Shantanu and Satyavati had two sons, Chitrāngada and Vichitravirya, but both of them passed away without having children. Vichitravirya was married to Ambika and Ambalika, and after his death, Satyavati asked her stepson Bhishma to marry the widows, but he declined due to his vow of celibacy.

    In order to produce an heir, Satyavati revealed her secret past and asked Bhishma to bring her firstborn, Sage Vyasa, to impregnate the queens under the Niyoga tradition. By that time, Vyasa had compiled the Vedas.

    Vyasa was unkempt after months of meditating in the forest, which frightened Ambika and caused her to shut her eyes during their meeting. This resulted in the birth of their son, Dhritarashtra, who was blind. When Ambalika met Vyasa, she turned pale, which led to the birth of her son, Pandu, who was born pale.

    Vyasa, Kauravas and Pandavas

    When the sons of Vichitravirya grew up, Bhishma arranged their marriages. Dhritarashtra was married to Gandhari, the princess of Gandhara, and Pandu married Kunti and Madri. Pandu eventually left the kingdom, leaving Dhritarashtra as the acting king.

    Since Gandhari was blessed with more than 100 children, after two long years of pregnancy, Gandhari gave birth to a hard mass that appeared to be an iron ball. Vyasa when knew this came to the kingdom. Using his knowledge, divided the mass into one hundred and one pieces and placed them into pots for incubation. A year later, 101 Kauravas were born. On the Pandu side, Kunti and Madri gave born to five Pandavas.

    Reciting Chronicles of Mahabharat

    Vyasa and Ganesha
    Maharshi Vyasa and Lord Ganesha

    Vyasa is known as the chronicler of the epic Mahabharata and also plays an important role in it. In the first book, Vyasa asks Ganesha to help him write a text that imposes a precondition that Ganesha will only do so if Vyasa tells the story without pause.

    To write such an epic chronic, Vyasa requested Lord Ganesha to first understand the verses. Vyasa’s narration and Lord Ganesha’s writing provided mankind with the Mahabharata (including the Gita), all the Upanishads, and the 18 Puranas.

    Some people also believe Veda Vasya to be an expansion or avatar of Lord Vishnu, who was born on Dwapar Yug to change the oral tradition of reciting Vedas to written form.

    Contribution of Veda Vyasa

    • Vyasas edited and divided the Vedas into a simpler form and wrote the Brahma Sutras for a quick and simple understanding of the Shrutis.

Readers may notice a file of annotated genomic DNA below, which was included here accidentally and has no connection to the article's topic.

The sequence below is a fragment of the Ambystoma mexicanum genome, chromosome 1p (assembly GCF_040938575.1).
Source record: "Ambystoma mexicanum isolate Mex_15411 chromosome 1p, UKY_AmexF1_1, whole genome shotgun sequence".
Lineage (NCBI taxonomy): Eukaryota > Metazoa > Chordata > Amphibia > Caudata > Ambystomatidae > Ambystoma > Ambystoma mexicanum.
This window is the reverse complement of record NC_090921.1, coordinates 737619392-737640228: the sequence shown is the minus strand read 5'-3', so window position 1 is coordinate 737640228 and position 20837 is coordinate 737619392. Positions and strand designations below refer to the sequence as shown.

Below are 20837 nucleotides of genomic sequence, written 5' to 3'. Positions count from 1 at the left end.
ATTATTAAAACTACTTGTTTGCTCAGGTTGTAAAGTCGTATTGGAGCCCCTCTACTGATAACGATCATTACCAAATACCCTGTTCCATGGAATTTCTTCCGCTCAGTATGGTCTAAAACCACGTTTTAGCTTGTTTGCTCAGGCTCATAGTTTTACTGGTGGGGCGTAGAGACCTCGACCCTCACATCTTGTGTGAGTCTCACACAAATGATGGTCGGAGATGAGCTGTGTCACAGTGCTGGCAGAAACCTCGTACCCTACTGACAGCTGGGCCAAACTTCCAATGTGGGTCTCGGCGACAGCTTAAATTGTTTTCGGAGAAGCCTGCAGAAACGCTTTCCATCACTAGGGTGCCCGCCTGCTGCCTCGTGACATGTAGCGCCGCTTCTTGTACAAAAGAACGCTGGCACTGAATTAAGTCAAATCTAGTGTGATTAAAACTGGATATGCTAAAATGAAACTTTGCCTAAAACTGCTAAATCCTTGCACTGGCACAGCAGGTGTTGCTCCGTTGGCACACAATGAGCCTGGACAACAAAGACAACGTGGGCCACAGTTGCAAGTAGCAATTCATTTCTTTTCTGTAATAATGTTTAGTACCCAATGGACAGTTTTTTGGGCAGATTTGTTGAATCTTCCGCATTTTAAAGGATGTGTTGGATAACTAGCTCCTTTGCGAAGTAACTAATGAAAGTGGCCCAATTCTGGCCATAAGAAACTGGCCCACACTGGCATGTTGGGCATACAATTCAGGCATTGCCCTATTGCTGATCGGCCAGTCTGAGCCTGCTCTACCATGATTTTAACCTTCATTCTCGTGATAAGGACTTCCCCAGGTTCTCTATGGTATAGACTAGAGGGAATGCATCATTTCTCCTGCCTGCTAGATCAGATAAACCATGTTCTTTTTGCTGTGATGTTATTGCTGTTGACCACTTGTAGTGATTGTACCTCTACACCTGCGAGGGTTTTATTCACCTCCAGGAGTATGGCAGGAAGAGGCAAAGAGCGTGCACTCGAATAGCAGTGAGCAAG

• He wrote the Mahabharata to enable ordinary people to understand higher knowledge in the simplest way.
    • Vyasa’s 18 Puranas formed the teaching system through Upakhyanas or discourses, which established the two paths of Karma, Upasana (devotion) and Jnana (knowledge).
    • At the instigation of the divine sage Narada Muni, Vyasa wrote the Bhagavatam.
    • In Dwapar Yuga, Vyasa divided the Veda, which is, in fact, one, into many parts to adapt it to the abilities of the living beings and the bodily form that he takes to carry out this classification.

    Disciples of Veda Vyasa

    Vyasa’s son Shuka

    According to Skanda Purana, Vyasa married a woman named Vatikā, who was the daughter of a sage named Jābāli. This union produced his son Shuka, who was named after repeating everything he heard, like a parrot.

    Some texts like Devi Bhagavata Purana describe Shuka’s birth differently, where an apsara named Ghritachi appeared in front of Vyasa as a beautiful parrot and caused him sexual arousal, leading to the birth of Shuka.

    Veda Spreaders

    Vyasa had four disciples – Paila, Jaimini, Vaishampayana, and Sumantu – and each was given the responsibility of spreading one of the four Vedas. Paila was in charge of Rigveda, Jaimini of Samaveda, Vaishampayana of Yajurveda, and Sumantu of Atharvaveda.

    Adi Shankara

    In Sankara Digvijaya, Vyasa confronts Adi Shankara, who has written a commentary on the Brahma-Sutras and asks for an explanation of the first Sutra, which leads to a debate that lasts for eight days. Shankara, who was supposed to die at the end of his sixteenth year, expresses his desire to leave his body in the presence of Vyasa, but Rishi Vyas dissuades him and blesses him to live for another sixteen years to complete his work.

    The Eternal Influence of Vyasa

    Maharishi Veda Vyasa is considered one of the eight immortals who remained on earth to help and guide their followers. It is said that he gives his Darsana to the true and faithful only and that Adi Shankaracharya had his darshan like many others. Maharshi Vyasa’s work and life story inspire us and the entire world to this day in countless ways.

    The festival of Guru Purnima (Vyasa Purnima) is dedicated to Maharshi Veda for his influence as a humankind influencer and spiritual teacher. The Hindu tradition evolved and people began to thank or worship their respective teachers.

    Last Updated on February 3, 2023